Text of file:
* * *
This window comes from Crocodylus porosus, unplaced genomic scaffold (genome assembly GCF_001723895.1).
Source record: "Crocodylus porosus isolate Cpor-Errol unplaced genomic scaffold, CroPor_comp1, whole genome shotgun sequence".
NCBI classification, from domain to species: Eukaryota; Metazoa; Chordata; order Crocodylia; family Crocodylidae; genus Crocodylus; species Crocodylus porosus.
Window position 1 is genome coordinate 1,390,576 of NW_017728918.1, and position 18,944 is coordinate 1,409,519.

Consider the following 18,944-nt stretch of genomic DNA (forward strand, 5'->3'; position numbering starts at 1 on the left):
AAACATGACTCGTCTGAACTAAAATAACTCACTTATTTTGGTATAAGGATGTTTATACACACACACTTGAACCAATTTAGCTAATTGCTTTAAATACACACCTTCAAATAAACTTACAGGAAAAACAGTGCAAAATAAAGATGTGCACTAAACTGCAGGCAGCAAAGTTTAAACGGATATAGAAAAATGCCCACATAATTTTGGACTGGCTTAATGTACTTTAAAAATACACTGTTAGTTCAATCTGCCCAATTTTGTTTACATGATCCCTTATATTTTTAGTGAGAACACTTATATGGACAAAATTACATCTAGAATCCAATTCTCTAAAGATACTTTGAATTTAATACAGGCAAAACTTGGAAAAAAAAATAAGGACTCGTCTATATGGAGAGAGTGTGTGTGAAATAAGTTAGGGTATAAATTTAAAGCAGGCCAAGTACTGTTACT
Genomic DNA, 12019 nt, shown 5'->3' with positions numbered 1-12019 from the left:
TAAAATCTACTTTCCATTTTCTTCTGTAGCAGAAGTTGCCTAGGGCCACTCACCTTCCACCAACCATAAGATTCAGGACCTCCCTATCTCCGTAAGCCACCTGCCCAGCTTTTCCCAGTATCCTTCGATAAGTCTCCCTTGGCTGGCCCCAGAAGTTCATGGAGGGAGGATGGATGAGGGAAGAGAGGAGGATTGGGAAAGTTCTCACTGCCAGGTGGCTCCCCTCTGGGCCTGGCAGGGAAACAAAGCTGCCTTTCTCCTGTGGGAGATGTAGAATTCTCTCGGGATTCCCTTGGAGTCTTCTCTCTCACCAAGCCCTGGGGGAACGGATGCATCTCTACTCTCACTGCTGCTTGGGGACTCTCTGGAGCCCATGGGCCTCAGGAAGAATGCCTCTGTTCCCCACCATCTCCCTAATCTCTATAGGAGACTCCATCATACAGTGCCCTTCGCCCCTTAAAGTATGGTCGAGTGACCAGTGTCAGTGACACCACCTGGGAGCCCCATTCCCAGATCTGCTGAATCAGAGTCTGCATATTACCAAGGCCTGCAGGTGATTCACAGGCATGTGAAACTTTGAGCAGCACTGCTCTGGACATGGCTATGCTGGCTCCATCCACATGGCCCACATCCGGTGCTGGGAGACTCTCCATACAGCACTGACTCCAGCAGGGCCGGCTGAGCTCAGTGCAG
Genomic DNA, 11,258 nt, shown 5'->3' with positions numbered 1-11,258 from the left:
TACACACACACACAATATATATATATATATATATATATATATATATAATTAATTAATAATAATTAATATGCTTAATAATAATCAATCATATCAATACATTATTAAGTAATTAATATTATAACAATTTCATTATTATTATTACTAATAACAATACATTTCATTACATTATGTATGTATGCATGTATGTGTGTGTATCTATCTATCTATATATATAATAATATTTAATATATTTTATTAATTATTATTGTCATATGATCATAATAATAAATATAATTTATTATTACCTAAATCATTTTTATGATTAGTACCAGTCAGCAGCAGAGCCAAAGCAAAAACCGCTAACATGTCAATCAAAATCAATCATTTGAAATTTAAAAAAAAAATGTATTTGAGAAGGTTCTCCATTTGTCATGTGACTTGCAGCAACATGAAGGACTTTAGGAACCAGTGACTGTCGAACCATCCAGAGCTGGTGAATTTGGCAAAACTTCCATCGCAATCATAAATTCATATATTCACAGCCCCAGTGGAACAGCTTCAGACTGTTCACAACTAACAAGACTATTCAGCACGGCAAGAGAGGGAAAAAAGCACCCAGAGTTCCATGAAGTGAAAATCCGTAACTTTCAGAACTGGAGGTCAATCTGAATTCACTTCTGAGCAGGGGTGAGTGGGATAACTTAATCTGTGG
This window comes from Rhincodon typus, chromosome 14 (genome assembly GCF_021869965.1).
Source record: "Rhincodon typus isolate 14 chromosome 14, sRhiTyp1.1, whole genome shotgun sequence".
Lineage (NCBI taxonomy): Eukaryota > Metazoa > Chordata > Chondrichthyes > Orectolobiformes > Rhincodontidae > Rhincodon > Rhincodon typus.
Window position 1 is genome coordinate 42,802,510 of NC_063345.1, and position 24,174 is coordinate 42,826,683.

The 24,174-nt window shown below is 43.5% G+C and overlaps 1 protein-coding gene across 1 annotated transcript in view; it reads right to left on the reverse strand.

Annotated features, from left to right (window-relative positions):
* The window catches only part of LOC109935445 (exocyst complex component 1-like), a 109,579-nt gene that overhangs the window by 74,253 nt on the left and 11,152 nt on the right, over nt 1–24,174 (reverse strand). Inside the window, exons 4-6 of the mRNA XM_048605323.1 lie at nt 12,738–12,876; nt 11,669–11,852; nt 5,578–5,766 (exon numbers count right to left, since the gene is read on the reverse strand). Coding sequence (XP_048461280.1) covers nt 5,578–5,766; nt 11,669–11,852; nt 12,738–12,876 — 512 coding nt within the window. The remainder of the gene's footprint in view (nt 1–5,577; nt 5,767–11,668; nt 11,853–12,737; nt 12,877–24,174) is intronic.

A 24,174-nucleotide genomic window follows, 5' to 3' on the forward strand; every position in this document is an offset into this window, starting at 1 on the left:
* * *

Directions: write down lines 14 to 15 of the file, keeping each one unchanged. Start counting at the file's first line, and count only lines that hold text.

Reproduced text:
Window position 1 is genome coordinate 42,802,510 of NC_063345.1, and position 24,174 is coordinate 42,826,683.

The 24,174-nt window shown below is 43.5% G+C and overlaps 1 protein-coding gene across 1 annotated transcript in view; it reads right to left on the reverse strand.